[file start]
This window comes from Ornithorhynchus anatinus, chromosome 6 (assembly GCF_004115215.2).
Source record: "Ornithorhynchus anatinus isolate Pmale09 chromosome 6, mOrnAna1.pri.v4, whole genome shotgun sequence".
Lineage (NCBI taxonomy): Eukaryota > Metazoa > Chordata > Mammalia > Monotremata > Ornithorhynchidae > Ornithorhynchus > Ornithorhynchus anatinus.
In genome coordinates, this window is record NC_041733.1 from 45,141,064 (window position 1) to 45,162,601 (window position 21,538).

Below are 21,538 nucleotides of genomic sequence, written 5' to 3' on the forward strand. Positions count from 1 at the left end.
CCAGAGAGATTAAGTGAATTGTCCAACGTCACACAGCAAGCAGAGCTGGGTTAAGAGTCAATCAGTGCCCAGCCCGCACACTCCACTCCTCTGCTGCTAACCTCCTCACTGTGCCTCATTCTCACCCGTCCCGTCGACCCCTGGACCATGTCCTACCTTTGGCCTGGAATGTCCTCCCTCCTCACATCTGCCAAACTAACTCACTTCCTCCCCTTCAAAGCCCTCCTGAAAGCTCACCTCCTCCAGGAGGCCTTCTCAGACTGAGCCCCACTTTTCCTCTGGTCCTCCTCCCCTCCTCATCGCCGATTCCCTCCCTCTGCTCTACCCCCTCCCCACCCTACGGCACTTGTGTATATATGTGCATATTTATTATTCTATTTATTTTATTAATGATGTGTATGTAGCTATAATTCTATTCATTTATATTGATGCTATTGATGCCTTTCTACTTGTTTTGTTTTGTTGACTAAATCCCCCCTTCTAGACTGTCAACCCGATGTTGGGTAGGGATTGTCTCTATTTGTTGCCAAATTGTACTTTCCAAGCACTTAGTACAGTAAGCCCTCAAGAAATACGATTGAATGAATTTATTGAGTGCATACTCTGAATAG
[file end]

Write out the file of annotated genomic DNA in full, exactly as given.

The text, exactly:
This window comes from Ornithorhynchus anatinus, chromosome 6 (assembly GCF_004115215.2).
Source record: "Ornithorhynchus anatinus isolate Pmale09 chromosome 6, mOrnAna1.pri.v4, whole genome shotgun sequence".
Lineage (NCBI taxonomy): Eukaryota > Metazoa > Chordata > Mammalia > Monotremata > Ornithorhynchidae > Ornithorhynchus > Ornithorhynchus anatinus.
In genome coordinates, this window is record NC_041733.1 from 45,141,064 (window position 1) to 45,162,601 (window position 21,538).

Below are 21,538 nucleotides of genomic sequence, written 5' to 3' on the forward strand. Positions count from 1 at the left end.
CCAGAGAGATTAAGTGAATTGTCCAACGTCACACAGCAAGCAGAGCTGGGTTAAGAGTCAATCAGTGCCCAGCCCGCACACTCCACTCCTCTGCTGCTAACCTCCTCACTGTGCCTCATTCTCACCCGTCCCGTCGACCCCTGGACCATGTCCTACCTTTGGCCTGGAATGTCCTCCCTCCTCACATCTGCCAAACTAACTCACTTCCTCCCCTTCAAAGCCCTCCTGAAAGCTCACCTCCTCCAGGAGGCCTTCTCAGACTGAGCCCCACTTTTCCTCTGGTCCTCCTCCCCTCCTCATCGCCGATTCCCTCCCTCTGCTCTACCCCCTCCCCACCCTACGGCACTTGTGTATATATGTGCATATTTATTATTCTATTTATTTTATTAATGATGTGTATGTAGCTATAATTCTATTCATTTATATTGATGCTATTGATGCCTTTCTACTTGTTTTGTTTTGTTGACTAAATCCCCCCTTCTAGACTGTCAACCCGATGTTGGGTAGGGATTGTCTCTATTTGTTGCCAAATTGTACTTTCCAAGCACTTAGTACAGTAAGCCCTCAAGAAATACGATTGAATGAATTTATTGAGTGCATACTCTGAATAG